(SIFU had since been rebranded as One Canton; One Canton still operates from the same location.)
SIFU is a new dining concept that had been introduced at Bugis Junction which recently just had a revamp of tenants. Claimed to be the “Master Ribs”, Pork Ribs are the specialty here, and the restaurant serves largely Hong Kong fare, though with a bit of twist.
(Prawn Toast Rectangles)
For a side, I decided to have the chef recommended Prawn Toast Rectangles. This is rather addictive as a side, for the toast was fried till crispy and had a succulent prawn sitting atop. It even came with this chili which was mildly spicy yet inducing a sweet-sour flavour, which made it even more appealing.
(Pulled Pork Rib Chinese Style Slider)
I wanted a light meal that day, so I went with the Pulled Pork Rib Chinese Style Slider. The dish seemed like a replica of Kong Bak Pau, with a soft, fluffy bun encasing cabbage leaves and meat pulled from SIFU’s signature Pork Ribs. Marinated with honey, the Pork Ribs were savoury yet sweet; something which I just cannot get enough of.
(SIFU Signature Baked Chicken with Shrimp Dumplings Soup Noodles)
One of my dining partners went for the SIFU Signature Baked Chicken with Shrimp Dumpling Soup Noodles. This dish came with a choice of either Vermicelli or Hor Fun, which he picked the former. Soup base seemed to be similar to our local fish soup, and the baked chicken was succulent despite doused in soup. Shrimp Dumplings were well packed, and the shrimp used were also fresh.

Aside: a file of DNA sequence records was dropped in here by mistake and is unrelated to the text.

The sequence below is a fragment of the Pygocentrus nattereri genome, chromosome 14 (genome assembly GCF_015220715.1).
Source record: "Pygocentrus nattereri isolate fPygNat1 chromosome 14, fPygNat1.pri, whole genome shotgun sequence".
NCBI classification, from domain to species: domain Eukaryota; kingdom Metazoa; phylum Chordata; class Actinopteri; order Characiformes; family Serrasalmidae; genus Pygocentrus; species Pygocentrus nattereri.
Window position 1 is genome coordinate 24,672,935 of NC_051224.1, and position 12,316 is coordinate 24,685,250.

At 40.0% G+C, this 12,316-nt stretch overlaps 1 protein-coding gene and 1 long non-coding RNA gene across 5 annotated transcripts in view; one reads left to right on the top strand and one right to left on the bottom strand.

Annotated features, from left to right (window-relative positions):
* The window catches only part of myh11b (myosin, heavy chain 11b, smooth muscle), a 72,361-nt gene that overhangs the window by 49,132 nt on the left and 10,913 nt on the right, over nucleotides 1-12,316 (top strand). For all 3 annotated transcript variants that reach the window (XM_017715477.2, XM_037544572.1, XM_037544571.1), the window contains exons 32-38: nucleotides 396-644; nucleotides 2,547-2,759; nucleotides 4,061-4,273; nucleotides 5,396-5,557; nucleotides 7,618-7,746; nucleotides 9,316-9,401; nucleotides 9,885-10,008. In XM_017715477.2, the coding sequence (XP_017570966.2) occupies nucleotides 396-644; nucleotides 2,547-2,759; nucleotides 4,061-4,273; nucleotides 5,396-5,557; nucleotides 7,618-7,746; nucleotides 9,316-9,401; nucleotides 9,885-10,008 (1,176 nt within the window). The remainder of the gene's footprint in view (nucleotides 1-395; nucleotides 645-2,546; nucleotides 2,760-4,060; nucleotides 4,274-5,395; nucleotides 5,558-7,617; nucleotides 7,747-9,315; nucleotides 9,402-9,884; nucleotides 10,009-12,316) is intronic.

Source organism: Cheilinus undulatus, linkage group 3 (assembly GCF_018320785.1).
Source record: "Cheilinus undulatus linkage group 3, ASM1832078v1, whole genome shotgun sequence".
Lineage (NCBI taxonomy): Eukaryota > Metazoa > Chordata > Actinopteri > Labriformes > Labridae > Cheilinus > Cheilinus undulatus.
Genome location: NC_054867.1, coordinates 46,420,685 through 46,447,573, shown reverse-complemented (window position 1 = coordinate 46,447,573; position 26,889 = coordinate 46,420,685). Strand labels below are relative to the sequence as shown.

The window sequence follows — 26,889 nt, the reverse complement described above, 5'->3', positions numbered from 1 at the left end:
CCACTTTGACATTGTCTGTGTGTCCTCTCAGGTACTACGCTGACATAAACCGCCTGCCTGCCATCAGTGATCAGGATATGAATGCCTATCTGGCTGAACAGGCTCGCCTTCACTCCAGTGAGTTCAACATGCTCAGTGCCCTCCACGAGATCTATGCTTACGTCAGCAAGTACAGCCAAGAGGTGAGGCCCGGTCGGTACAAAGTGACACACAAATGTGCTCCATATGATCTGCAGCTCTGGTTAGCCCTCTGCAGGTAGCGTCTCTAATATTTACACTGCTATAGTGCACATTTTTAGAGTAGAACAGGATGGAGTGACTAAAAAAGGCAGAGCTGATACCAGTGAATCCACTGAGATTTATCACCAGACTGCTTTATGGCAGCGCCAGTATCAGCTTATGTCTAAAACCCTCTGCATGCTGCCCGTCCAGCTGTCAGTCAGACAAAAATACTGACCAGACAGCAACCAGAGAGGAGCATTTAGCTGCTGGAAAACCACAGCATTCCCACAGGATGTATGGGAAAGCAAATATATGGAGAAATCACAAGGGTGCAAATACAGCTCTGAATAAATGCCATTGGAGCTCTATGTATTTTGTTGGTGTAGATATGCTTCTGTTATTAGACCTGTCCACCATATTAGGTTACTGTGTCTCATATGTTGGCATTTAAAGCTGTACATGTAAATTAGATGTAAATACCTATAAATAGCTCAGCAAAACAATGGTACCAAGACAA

(SIFU Signature Baked Chicken with Shrimp Dumplings Dry Noodles)
The SIFU Signature Baked Chicken with Shrimp Dumplings Dry Noodles were another story though; the same ingredients but tossed dry with Hong Kong Egg Noodles and soup served at the side, my dining partner commented that it was a replica of Wanton Noodles, but the egg noodles were extremely rubbery and seemed undercooked, and even carried a heavy alkaline taste with it.
(Omelette Rice with Pork Chop)
Another dining partner went with the rice option, opting for Omelette Rice with Pork Chop. Despite it being a Hong Kong restaurant, this dish felt really Japanese as it came with runny eggs cooked in broth; similar to the style of Oyako Don. Pork Chop was however seemed to carry shrimp paste marinade; something we found a tad interesting.
(SIFU Signature BBQ Pork Bun)
We also ordered SIFU Signature BBQ Pork Bun. I happened to try those few days ago from the takeaway bunnery beside the main restaurant, which I found them rather stiff and hollow inside. The dine-in ones were way better; the same sugar glaze gave the bun a tinge of sweetness, but it was more well-filled with sweet charsiew filling and the bun was also significantly softer.
Also tried taking away the Custard Buns from the bunnery the other day; these were my favourite as it was pillowy soft and loaded with a generous amount of filling. The bun exploded as my teeth sank into the bread, only to burst with the sweet custard filling inside.
As with other restaurants in shopping centres, SIFU just has as many hits just as it has its misses. We do feel that SIFU did feel slightly disappointing, and much of it had to do with its price. The offerings felt rather limited with many items already struck off the menu, and the quality just does not justify for the price range. We ended up leaving the restaurant feeling rather shortchanged, and went to another place for a small satisfying treat. Hopefully SIFU would be able to learn a thing or two during its opening phase, so that they can improve in the future.
200 Victoria Street